One tricky issue that I face is when a company borrows large sums of money from multiple platforms before repaying his earlier loans. An SME that originally appears to have fairly low risk with moderate debt level can suddenly become a risky borrower that keeps borrowing loans with shorter duration and higher interest rates. Investors usually do not see the full picture of the SME’s debt situation until it is too late. And they are also helpless because there are no covenants on the p2p loan to prevent over-borrowing. I think p2p borrowers need to demonstrate good faith by stating clearly how much debt they really need over the next 12-24 months. And the p2p loans should include terms that prevent excessive borrowing.
Example 1: Ticketing Agent (VL)
In Jan this year, I participated in a $200k, 12-mth loan to a Ticketing Agent. This company has a DP2 rating, which implies a very low default probability (0.1%-0.2%). Debt was moderately high (leverage ratio slightly over 100%), but the company’s revenue is relatively stable and should be able to service its debt (pre-tax interest coverage = 25x). After the loan is disbursed, I discovered that the company is borrowing on multiple platforms. Some of the newer loans had high interest rates and very shorter duration. When I dug deeper, what I’ve found is not pretty. See below.
|Date||Loan Amount||Loan Duration||Eff Interest Rate (Annualized)|
|Oct 2015||$300k||12 month||24%|
|Dec 2015||$100k||1 month||72% (6% per month)|
|Dec 2015||$240k||1 month||60% (5% per month)|
|Jan 2016 (my loan)||$200k||12 months||23%|
|Jan 2016||$110k||2 month||60% (5% per mth)|
|Feb 2016||$100k||1 month||60% (5% per mth)|
|Mar 2016||$150k||3 month||60% (5% per mth)|
By now, it is obvious that the risk to this borrower is quite high. The DP2 rating (which is based on 2014’s financial statement) is definitely out of date. The company must be desperate, otherwise it would not have borrowed increasingly large amounts at such exorbitant interest rates. So far, this borrower has not defaulted, but if I had known the full picture, I would definitely not have lend to this borrower.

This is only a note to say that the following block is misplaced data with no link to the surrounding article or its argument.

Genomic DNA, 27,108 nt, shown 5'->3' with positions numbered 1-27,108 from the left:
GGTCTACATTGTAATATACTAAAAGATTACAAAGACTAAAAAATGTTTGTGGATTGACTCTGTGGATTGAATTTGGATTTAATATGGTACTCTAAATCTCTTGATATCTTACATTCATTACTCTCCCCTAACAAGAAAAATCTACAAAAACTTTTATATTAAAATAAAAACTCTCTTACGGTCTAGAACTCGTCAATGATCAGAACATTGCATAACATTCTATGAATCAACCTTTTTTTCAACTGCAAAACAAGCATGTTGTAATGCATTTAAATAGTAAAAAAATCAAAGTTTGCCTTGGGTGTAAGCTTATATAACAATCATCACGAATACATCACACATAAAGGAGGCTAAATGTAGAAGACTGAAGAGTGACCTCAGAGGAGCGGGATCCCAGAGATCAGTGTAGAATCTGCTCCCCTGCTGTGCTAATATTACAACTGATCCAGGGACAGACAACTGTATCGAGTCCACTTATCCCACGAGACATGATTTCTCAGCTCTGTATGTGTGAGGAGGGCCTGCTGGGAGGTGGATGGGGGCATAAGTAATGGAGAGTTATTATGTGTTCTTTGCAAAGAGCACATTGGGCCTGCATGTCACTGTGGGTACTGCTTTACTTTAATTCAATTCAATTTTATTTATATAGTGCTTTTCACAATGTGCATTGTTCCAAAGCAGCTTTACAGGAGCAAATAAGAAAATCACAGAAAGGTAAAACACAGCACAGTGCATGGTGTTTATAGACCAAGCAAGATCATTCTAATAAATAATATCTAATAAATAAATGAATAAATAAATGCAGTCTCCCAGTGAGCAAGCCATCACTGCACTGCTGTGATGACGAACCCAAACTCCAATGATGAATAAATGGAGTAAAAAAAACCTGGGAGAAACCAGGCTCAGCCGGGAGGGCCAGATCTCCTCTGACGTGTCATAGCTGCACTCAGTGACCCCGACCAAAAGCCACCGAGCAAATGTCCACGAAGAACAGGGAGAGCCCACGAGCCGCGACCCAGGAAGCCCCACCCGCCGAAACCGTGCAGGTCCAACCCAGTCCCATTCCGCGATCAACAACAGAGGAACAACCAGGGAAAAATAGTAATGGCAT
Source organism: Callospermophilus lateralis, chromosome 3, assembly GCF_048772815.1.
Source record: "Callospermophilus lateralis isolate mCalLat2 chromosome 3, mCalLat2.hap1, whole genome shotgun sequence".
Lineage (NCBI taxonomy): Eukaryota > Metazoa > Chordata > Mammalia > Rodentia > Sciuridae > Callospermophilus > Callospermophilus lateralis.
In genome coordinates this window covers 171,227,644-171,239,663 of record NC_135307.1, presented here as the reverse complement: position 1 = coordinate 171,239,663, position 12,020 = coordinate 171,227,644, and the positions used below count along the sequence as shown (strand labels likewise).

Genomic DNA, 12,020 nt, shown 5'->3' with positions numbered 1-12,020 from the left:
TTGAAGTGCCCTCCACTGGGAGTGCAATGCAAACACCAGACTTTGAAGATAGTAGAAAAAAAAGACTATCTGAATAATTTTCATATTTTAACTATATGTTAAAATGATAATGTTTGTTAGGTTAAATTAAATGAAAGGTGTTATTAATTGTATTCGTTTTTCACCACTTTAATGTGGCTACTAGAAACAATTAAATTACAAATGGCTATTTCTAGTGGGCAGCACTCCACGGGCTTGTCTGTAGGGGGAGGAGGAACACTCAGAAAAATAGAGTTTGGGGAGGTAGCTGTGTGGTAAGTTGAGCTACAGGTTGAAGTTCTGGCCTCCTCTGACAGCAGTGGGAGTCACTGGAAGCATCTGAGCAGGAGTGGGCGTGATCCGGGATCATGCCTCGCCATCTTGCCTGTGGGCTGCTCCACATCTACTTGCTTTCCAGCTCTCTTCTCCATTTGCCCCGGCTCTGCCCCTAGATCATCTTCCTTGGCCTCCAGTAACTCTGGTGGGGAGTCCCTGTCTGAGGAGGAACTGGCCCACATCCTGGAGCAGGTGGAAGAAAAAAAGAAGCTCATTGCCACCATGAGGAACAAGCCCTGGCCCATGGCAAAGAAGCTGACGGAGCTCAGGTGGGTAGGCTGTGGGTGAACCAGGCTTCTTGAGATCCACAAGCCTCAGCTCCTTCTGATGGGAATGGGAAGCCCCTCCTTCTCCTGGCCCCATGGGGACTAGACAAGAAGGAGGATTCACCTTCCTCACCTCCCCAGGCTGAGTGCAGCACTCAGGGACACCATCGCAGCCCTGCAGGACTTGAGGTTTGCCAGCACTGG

This is not the only case of SME borrowing from multiple platforms. I know of easily more than 10 such companies: Rupini, S Travel, Rex, TLC, Vertical Line, Proway, Olive Green, Advanced Wall, PWGS, Btech, FTMS, etc. To be fair, some of the debt levels are still quite decent despite borrowing from different platforms.
Why companies borrowing from multiple platforms is problematic for investors
- The borrower’s credit rating, which is based on past financial statements, becomes useless when the loan amount increases quickly.
- Investors do not see the full picture of the borrower’s (current and future) debt which can quickly turn excessive.
- Because some platforms do not disclose the identity of the borrowers, investors may accidentally lend to the same borrower across different platform, resulting in concentration risk
What if the borrower has legitimate reasons to borrow from multiple platforms?
To fair, borrowers have the right to seek loans from multiple platforms. Some borrowers also demonstrate good faith. One example is a Plastic Injection Company [PW] that requires loans to be disbursed on a sequential manner – as new orders come in. It borrows from the different platforms (MS, FS and CM) and discloses details in transparent manner. When I lend to PW, I know that the company will seek an additional loan, probably from another platform, at a later date. Unfortunately, “good” lenders such as PW are rare. More often than not, I’m caught by surprise when an SME that I’ve previously lent to, is borrowing again on a different platform.
Can investors leave it to p2p platforms to handle this risk?
My observation is that platforms prefer to lend a fresh loan only after the borrower repays the earlier loan. This is a cautious approach. Unfortunately, the same borrower can approach multiple platforms to borrow. What makes this even more challenging is that there are always new platforms coming up. And the platforms may not check with each other (they are competitors). One good example is FundHere extending a loan to an educational provider that I previously lent to on MoolahSense. Although it is not a case of overborrowing, the problem is that FundedHere is a platform only for accredited investors, hence information of the loan will not be known to the unaccredited investors. This situation came to light only because an investor posted it on Forum@Let’s Crowd Smarter.
What solutions are there to protect investors?
The best solution is for borrowers to disclose their current level of debt and any potential borrowing for the next 12-24 months. Investors will have an idea of how the debt level will look like in the near term and decide or not to lend. Secondly, debt covenants such as interest coverage and debt ratios should be imposed to prevent over-borrowing. Finally, a “free look” period of 1-2 days before loan disbursement should be given to allow investors to opt out in case the investor has already lent to the same borrower on another platform.
Of course, this is all so easy for me (as an investor) to suggest. For platforms looking to implement this, there may be operational issues that I may not foresee. And changes will take time.
An interim measure
One interim measure that I can do is to use Forum@Let’s Crowd Smarter (see here) to list down the borrowers that I know of having multiple loans on different platforms. Other p2p investors can also pool together their collective knowledge. With this, p2p investors can check if any borrowers have any record of excessively borrowing.